ERIE – The Erie school district is looking into whether it should sell perhaps the town’s most noticeable landmark – a wind turbine.
The district built the turbine 3 years ago to save on its energy costs. It is hooked to all of Erie’s schools.
Recently, school board President Charles Brown asked Superintendent Brad Cox to look into whether the district should sell the $3.5 million turbine, the only industrial one in Whiteside County.
Cox said he has followed through with the request, but he opposes selling the turbine.
The main issue is how much the turbine saves the district versus the costs of maintenance, he said.
In its second year of operation – Oct. 1, 2009, to Sept. 30, 2010 – the district saved $150,000, Cox said. That’s less than the $185,000 Johnson Controls, the wind turbine contractor, promised it would save that year, he said.
Actually, with maintenance costs factored in, the savings amounted to around $80,000 in the second year, Cox said.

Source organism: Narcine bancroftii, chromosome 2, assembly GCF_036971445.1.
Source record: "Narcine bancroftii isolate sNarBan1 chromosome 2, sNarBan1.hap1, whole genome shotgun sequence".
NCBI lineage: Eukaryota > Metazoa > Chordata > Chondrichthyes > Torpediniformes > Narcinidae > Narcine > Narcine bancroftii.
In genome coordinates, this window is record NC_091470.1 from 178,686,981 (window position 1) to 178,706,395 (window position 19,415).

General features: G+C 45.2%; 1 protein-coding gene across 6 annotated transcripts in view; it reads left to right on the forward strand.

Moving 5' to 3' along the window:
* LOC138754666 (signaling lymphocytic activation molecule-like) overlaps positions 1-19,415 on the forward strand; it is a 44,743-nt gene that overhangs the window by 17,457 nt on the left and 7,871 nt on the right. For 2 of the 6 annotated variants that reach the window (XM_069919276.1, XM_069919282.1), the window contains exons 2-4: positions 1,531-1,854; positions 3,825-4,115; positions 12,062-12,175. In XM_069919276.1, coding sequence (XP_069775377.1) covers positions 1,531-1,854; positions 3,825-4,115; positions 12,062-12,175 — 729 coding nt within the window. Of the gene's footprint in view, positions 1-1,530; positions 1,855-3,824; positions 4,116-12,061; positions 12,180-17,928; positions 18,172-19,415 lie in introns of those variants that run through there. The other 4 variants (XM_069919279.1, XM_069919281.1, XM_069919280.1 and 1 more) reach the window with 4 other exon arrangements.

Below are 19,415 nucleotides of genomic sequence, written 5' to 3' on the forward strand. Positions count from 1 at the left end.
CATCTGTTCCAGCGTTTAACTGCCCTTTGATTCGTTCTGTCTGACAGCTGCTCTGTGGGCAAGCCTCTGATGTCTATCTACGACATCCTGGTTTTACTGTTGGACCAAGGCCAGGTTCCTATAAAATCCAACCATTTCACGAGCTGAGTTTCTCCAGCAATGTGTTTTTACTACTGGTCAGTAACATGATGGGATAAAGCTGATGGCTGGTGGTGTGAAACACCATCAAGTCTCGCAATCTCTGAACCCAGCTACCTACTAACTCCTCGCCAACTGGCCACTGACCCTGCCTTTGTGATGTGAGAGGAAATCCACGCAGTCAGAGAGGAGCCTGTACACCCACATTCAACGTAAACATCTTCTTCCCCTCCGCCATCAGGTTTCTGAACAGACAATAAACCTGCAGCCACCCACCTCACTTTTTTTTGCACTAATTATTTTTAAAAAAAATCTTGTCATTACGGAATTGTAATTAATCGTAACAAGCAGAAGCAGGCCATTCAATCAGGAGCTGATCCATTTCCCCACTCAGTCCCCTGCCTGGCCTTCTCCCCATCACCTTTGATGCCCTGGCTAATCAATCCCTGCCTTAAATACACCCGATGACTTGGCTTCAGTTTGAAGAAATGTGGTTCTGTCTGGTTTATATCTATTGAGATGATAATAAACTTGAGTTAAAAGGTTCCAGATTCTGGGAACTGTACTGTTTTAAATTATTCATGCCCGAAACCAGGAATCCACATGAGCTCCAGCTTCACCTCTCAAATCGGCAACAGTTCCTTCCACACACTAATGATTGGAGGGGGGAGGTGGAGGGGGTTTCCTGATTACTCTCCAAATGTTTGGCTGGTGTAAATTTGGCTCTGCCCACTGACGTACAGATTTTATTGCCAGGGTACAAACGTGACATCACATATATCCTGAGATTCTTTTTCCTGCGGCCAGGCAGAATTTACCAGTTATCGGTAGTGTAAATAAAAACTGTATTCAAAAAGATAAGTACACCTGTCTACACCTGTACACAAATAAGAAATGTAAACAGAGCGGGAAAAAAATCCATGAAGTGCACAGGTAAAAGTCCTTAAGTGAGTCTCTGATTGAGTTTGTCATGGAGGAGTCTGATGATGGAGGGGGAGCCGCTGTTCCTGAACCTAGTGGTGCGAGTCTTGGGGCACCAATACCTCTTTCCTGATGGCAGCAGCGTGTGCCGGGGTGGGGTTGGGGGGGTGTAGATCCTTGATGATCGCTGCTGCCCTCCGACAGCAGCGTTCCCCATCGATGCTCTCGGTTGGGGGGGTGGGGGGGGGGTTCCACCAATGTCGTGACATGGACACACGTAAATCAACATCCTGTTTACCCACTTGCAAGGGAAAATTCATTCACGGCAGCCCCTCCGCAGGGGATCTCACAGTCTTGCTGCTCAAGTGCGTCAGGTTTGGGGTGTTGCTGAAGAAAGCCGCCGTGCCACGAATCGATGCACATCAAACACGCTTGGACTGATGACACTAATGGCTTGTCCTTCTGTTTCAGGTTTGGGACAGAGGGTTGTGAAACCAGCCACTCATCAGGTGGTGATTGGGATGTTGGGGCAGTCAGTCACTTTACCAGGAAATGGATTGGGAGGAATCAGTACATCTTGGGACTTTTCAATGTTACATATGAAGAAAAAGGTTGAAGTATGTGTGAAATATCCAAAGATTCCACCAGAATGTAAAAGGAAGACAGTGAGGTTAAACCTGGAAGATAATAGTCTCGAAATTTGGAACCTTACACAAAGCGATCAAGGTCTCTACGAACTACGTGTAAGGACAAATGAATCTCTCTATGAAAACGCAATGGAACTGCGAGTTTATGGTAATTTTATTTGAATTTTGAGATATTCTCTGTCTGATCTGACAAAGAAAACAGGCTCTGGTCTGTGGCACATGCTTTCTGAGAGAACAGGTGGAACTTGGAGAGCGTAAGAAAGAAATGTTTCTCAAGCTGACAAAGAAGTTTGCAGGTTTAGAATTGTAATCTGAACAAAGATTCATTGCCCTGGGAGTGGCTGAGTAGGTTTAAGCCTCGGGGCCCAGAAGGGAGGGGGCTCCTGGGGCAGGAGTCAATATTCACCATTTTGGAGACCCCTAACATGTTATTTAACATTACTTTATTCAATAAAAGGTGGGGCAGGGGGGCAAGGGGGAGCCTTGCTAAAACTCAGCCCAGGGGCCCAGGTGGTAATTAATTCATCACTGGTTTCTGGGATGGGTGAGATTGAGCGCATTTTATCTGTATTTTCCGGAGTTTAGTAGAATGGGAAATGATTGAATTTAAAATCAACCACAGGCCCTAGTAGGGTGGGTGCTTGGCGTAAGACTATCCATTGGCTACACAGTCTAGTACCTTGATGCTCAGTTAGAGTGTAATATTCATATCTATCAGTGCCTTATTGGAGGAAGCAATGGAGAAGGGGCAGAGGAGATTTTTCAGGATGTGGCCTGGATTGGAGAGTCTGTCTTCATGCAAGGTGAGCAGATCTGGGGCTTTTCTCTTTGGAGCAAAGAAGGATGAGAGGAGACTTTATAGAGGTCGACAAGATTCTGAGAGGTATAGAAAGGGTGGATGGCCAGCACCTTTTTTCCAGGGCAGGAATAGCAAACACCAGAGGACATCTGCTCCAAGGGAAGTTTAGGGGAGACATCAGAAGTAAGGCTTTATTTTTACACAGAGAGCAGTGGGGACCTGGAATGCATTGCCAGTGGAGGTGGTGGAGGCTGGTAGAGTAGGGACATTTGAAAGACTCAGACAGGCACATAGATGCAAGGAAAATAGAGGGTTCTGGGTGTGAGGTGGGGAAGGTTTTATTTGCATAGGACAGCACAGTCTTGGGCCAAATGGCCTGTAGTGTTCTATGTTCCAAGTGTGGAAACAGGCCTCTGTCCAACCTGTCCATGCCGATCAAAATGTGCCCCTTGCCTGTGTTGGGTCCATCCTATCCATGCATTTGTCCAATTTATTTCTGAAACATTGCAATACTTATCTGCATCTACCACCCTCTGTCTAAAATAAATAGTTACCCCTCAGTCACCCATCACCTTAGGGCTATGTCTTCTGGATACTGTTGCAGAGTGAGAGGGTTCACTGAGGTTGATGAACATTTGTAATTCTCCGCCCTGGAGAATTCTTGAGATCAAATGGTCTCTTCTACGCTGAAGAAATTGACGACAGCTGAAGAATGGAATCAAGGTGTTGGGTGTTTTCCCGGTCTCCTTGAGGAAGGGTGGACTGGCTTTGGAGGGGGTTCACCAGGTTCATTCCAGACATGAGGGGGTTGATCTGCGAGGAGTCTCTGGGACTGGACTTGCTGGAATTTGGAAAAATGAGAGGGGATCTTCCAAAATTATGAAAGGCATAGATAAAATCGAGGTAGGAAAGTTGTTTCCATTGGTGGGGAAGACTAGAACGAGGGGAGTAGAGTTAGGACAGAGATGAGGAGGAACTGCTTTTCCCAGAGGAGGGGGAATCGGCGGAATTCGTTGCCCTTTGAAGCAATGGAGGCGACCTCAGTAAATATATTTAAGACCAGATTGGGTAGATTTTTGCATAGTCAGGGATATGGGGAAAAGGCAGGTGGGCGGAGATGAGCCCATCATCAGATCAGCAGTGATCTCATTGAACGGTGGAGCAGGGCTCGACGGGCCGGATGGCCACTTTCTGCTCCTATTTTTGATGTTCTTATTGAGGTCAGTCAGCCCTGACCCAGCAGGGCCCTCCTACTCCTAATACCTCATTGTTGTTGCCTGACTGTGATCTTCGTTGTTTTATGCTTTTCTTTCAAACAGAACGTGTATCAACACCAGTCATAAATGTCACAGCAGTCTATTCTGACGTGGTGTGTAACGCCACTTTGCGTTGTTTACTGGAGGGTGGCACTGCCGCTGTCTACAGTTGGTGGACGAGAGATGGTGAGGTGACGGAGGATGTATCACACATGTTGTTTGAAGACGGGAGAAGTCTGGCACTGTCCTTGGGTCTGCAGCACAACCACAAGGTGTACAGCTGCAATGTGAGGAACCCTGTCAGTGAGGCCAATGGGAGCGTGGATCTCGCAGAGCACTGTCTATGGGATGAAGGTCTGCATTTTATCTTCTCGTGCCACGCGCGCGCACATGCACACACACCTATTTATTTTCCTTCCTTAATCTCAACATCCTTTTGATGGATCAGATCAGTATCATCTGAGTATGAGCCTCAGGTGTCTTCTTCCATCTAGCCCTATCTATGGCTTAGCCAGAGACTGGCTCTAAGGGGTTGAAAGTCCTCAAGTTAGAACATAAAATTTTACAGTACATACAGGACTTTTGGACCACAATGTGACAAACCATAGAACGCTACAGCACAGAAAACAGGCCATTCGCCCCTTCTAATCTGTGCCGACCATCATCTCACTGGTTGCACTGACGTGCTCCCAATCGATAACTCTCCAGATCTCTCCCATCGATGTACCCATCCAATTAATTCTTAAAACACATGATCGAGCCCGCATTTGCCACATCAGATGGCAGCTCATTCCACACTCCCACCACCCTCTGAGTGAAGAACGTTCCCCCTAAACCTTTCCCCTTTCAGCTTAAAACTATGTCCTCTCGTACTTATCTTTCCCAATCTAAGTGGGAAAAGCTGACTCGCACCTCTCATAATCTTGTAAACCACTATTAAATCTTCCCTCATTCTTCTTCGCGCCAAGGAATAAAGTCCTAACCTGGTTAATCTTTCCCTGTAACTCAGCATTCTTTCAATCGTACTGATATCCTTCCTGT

“We have a performance contract with Johnson Controls. Contractually, we’re supposed to save so much money a year. We’re not meeting that. There are a lot of things that aren’t going quite right,” Cox said.
The turbine is a rare model, with only four others in North America, so it’s been hard to find experts to make repairs, he said.
Still, the superintendent said he is cautiously optimistic that things will turn around.
“We have a plan in place now to keep repair costs down,” he said.
In 2007, Johnson Controls announced on its website that the Erie turbine would cut the school district’s purchased electricity consumption by 87 percent. It hasn’t been that much, Cox said, although he didn’t have a specific number.
The website also said the turbine was the first in the state to power multiple buildings for a school district. That is true. Bureau Valley High School beat Erie by a few years with its turbine, but it powers only one building. It is the first turbine for a school in the state.
John Bute, Bureau County Schools superintendent, said their turbine has been worth the cost – when the school has excess energy, it sells it back to electric utility Ameren.
“If we went out and bought electricity directly from Ameren, our costs would have been substantially higher,” Bute said.
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